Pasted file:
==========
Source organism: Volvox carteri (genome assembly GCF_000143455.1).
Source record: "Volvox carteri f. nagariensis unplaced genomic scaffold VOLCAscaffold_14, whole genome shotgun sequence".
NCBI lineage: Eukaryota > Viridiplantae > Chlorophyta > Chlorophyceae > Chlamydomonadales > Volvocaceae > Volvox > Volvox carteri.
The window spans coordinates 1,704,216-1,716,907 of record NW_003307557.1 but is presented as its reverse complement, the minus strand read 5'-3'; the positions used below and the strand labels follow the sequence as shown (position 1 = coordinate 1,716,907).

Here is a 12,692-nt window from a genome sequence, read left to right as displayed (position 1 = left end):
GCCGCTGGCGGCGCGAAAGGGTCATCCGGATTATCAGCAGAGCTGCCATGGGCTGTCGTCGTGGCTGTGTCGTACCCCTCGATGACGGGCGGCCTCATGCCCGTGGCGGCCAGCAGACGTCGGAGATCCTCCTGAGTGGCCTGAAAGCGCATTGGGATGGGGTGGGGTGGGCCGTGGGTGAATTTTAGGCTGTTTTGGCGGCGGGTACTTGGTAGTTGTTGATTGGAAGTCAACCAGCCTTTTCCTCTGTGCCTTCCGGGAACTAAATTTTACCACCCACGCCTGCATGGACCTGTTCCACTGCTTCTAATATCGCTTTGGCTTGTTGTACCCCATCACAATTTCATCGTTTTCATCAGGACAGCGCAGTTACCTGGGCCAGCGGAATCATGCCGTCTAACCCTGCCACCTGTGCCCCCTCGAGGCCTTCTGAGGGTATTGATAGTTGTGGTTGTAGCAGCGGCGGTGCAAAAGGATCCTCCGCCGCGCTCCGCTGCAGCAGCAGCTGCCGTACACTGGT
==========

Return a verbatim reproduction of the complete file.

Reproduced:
Source organism: Volvox carteri (genome assembly GCF_000143455.1).
Source record: "Volvox carteri f. nagariensis unplaced genomic scaffold VOLCAscaffold_14, whole genome shotgun sequence".
NCBI lineage: Eukaryota > Viridiplantae > Chlorophyta > Chlorophyceae > Chlamydomonadales > Volvocaceae > Volvox > Volvox carteri.
The window spans coordinates 1,704,216-1,716,907 of record NW_003307557.1 but is presented as its reverse complement, the minus strand read 5'-3'; the positions used below and the strand labels follow the sequence as shown (position 1 = coordinate 1,716,907).

Here is a 12,692-nt window from a genome sequence, read left to right as displayed (position 1 = left end):
GCCGCTGGCGGCGCGAAAGGGTCATCCGGATTATCAGCAGAGCTGCCATGGGCTGTCGTCGTGGCTGTGTCGTACCCCTCGATGACGGGCGGCCTCATGCCCGTGGCGGCCAGCAGACGTCGGAGATCCTCCTGAGTGGCCTGAAAGCGCATTGGGATGGGGTGGGGTGGGCCGTGGGTGAATTTTAGGCTGTTTTGGCGGCGGGTACTTGGTAGTTGTTGATTGGAAGTCAACCAGCCTTTTCCTCTGTGCCTTCCGGGAACTAAATTTTACCACCCACGCCTGCATGGACCTGTTCCACTGCTTCTAATATCGCTTTGGCTTGTTGTACCCCATCACAATTTCATCGTTTTCATCAGGACAGCGCAGTTACCTGGGCCAGCGGAATCATGCCGTCTAACCCTGCCACCTGTGCCCCCTCGAGGCCTTCTGAGGGTATTGATAGTTGTGGTTGTAGCAGCGGCGGTGCAAAAGGATCCTCCGCCGCGCTCCGCTGCAGCAGCAGCTGCCGTACACTGGT